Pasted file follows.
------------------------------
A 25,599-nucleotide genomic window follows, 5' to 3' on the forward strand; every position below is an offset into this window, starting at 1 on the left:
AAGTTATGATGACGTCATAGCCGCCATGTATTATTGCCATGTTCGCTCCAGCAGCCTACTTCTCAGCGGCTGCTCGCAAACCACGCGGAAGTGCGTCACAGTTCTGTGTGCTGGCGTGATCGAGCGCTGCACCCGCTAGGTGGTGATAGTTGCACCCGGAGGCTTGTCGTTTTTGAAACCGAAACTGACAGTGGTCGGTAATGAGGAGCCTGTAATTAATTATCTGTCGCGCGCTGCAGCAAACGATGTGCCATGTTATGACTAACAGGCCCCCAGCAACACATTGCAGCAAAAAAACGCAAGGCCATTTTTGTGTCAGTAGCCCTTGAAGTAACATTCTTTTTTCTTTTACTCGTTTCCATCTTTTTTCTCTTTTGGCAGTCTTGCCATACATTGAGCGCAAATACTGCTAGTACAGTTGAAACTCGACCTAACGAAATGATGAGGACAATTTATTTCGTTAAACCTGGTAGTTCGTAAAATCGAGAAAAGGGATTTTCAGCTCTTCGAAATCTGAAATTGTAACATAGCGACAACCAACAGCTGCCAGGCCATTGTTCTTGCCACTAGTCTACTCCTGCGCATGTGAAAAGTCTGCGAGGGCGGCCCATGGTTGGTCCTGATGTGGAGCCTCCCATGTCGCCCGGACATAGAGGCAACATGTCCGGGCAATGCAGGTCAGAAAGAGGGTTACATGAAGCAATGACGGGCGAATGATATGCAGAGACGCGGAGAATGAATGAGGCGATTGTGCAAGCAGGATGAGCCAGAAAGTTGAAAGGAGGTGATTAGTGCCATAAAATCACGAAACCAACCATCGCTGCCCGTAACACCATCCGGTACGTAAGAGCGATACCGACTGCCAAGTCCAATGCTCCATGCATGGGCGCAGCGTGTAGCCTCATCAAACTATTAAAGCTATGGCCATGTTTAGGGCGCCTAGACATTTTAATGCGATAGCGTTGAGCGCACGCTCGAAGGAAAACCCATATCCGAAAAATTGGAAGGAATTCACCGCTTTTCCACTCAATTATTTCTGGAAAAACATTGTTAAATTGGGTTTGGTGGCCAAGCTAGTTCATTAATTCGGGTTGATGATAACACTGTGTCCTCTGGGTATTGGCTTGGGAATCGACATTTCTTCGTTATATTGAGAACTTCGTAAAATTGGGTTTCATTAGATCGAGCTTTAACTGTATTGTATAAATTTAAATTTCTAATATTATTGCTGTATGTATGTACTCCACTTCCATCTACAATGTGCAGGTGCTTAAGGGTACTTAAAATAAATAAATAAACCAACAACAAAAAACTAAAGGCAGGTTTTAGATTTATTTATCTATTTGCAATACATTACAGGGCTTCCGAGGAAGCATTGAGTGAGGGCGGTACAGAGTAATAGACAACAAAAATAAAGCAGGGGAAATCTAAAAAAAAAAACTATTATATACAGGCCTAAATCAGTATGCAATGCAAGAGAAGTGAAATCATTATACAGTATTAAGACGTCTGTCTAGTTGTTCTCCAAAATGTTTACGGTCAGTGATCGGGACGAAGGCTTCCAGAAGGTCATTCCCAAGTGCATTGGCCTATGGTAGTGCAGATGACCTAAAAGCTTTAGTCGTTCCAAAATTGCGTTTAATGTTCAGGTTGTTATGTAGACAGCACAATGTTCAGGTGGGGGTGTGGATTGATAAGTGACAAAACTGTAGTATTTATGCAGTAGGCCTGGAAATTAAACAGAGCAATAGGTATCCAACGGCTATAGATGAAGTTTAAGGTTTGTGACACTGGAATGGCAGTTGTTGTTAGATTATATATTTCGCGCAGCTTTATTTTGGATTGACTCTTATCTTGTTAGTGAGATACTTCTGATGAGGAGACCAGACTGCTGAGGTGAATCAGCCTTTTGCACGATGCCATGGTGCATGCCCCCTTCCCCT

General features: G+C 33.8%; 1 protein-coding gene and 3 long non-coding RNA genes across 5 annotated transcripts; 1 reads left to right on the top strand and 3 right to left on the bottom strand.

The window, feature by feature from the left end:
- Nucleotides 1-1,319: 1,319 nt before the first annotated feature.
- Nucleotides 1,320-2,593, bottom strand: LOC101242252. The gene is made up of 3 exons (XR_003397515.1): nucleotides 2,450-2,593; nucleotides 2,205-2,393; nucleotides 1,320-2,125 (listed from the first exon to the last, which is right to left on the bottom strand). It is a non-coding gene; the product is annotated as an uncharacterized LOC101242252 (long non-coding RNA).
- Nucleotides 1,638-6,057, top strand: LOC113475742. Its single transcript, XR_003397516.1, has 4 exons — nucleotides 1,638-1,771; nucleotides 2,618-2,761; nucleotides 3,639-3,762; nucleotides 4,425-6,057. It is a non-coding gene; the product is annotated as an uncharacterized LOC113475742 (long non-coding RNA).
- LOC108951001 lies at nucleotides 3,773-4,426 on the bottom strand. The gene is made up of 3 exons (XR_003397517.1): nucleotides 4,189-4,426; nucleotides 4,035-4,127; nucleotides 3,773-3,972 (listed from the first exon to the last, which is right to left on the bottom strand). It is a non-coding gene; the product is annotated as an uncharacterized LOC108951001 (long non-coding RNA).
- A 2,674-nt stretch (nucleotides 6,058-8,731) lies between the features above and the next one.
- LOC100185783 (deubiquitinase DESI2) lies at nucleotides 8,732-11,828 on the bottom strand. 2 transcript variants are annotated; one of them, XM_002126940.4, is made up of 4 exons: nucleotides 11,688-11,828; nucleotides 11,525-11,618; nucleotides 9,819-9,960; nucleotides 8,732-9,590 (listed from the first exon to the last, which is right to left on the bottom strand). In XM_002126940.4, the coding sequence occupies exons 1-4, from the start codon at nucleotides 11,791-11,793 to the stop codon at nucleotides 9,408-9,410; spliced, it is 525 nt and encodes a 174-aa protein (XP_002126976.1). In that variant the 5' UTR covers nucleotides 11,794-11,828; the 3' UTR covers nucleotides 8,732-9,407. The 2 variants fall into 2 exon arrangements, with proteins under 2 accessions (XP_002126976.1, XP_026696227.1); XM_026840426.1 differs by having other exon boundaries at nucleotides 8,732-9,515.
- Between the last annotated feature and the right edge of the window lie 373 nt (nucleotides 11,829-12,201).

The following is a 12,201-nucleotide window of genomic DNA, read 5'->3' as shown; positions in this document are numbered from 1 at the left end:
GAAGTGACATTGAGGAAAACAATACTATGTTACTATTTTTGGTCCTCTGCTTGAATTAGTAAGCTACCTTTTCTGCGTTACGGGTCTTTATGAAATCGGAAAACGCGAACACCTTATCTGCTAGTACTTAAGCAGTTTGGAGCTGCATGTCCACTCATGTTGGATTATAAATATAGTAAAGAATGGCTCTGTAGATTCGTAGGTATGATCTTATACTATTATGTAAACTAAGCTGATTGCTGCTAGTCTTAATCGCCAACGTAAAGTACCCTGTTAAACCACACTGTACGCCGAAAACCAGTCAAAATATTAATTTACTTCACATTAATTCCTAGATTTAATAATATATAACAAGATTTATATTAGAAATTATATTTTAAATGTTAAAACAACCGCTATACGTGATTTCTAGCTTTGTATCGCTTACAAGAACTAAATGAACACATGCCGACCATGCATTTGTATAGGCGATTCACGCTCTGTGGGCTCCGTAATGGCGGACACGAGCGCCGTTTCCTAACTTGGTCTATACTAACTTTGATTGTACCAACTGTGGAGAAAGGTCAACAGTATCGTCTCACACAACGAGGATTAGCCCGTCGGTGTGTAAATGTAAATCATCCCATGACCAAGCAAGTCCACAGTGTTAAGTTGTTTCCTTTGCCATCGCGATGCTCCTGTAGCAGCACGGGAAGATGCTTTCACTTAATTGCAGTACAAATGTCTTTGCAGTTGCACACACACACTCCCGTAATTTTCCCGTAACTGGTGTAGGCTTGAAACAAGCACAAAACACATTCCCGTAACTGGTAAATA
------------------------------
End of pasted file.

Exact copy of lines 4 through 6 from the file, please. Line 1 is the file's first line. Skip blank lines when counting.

The window, feature by feature from the left end:
- Nucleotides 1-1,319: 1,319 nt before the first annotated feature.
- Nucleotides 1,320-2,593, bottom strand: LOC101242252. The gene is made up of 3 exons (XR_003397515.1): nucleotides 2,450-2,593; nucleotides 2,205-2,393; nucleotides 1,320-2,125 (listed from the first exon to the last, which is right to left on the bottom strand). It is a non-coding gene; the product is annotated as an uncharacterized LOC101242252 (long non-coding RNA).